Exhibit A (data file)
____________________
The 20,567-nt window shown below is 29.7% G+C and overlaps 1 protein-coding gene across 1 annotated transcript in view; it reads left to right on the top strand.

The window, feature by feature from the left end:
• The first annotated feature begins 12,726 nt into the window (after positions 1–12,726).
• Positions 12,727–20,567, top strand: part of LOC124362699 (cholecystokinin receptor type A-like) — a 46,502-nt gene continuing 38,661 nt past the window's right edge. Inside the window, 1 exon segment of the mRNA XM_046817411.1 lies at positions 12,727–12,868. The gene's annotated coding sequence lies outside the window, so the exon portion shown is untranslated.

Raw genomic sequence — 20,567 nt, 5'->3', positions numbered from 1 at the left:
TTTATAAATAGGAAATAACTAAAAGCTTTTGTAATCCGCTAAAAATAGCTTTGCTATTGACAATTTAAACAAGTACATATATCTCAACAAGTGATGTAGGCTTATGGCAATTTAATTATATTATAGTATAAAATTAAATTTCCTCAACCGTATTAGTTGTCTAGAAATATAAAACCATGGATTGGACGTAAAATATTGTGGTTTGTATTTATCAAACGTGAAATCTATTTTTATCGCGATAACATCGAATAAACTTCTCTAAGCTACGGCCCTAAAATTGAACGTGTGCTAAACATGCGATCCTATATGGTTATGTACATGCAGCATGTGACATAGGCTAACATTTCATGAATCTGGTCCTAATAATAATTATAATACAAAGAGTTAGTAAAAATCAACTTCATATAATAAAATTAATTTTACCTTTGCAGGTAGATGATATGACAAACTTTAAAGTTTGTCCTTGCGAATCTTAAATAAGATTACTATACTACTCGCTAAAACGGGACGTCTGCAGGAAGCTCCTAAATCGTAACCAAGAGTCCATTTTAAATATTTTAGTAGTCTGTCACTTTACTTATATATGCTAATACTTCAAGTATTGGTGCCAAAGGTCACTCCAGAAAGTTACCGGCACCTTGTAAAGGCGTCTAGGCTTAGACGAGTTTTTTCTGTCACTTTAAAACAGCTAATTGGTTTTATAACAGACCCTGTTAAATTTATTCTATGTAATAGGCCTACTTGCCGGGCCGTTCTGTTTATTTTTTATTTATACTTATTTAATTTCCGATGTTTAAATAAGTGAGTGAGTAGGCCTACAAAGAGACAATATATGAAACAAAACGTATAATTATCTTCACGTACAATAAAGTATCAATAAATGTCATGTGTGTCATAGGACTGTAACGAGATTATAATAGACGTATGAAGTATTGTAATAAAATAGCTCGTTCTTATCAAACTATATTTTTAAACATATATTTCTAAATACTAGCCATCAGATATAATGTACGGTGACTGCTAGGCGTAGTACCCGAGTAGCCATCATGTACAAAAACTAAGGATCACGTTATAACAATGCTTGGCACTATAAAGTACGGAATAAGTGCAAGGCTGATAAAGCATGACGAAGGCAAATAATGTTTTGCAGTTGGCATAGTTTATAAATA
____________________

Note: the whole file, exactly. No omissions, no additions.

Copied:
The 20,567-nt window shown below is 29.7% G+C and overlaps 1 protein-coding gene across 1 annotated transcript in view; it reads left to right on the top strand.

The window, feature by feature from the left end:
• The first annotated feature begins 12,726 nt into the window (after positions 1–12,726).
• Positions 12,727–20,567, top strand: part of LOC124362699 (cholecystokinin receptor type A-like) — a 46,502-nt gene continuing 38,661 nt past the window's right edge. Inside the window, 1 exon segment of the mRNA XM_046817411.1 lies at positions 12,727–12,868. The gene's annotated coding sequence lies outside the window, so the exon portion shown is untranslated.

Raw genomic sequence — 20,567 nt, 5'->3', positions numbered from 1 at the left:
TTTATAAATAGGAAATAACTAAAAGCTTTTGTAATCCGCTAAAAATAGCTTTGCTATTGACAATTTAAACAAGTACATATATCTCAACAAGTGATGTAGGCTTATGGCAATTTAATTATATTATAGTATAAAATTAAATTTCCTCAACCGTATTAGTTGTCTAGAAATATAAAACCATGGATTGGACGTAAAATATTGTGGTTTGTATTTATCAAACGTGAAATCTATTTTTATCGCGATAACATCGAATAAACTTCTCTAAGCTACGGCCCTAAAATTGAACGTGTGCTAAACATGCGATCCTATATGGTTATGTACATGCAGCATGTGACATAGGCTAACATTTCATGAATCTGGTCCTAATAATAATTATAATACAAAGAGTTAGTAAAAATCAACTTCATATAATAAAATTAATTTTACCTTTGCAGGTAGATGATATGACAAACTTTAAAGTTTGTCCTTGCGAATCTTAAATAAGATTACTATACTACTCGCTAAAACGGGACGTCTGCAGGAAGCTCCTAAATCGTAACCAAGAGTCCATTTTAAATATTTTAGTAGTCTGTCACTTTACTTATATATGCTAATACTTCAAGTATTGGTGCCAAAGGTCACTCCAGAAAGTTACCGGCACCTTGTAAAGGCGTCTAGGCTTAGACGAGTTTTTTCTGTCACTTTAAAACAGCTAATTGGTTTTATAACAGACCCTGTTAAATTTATTCTATGTAATAGGCCTACTTGCCGGGCCGTTCTGTTTATTTTTTATTTATACTTATTTAATTTCCGATGTTTAAATAAGTGAGTGAGTAGGCCTACAAAGAGACAATATATGAAACAAAACGTATAATTATCTTCACGTACAATAAAGTATCAATAAATGTCATGTGTGTCATAGGACTGTAACGAGATTATAATAGACGTATGAAGTATTGTAATAAAATAGCTCGTTCTTATCAAACTATATTTTTAAACATATATTTCTAAATACTAGCCATCAGATATAATGTACGGTGACTGCTAGGCGTAGTACCCGAGTAGCCATCATGTACAAAAACTAAGGATCACGTTATAACAATGCTTGGCACTATAAAGTACGGAATAAGTGCAAGGCTGATAAAGCATGACGAAGGCAAATAATGTTTTGCAGTTGGCATAGTTTATAAATA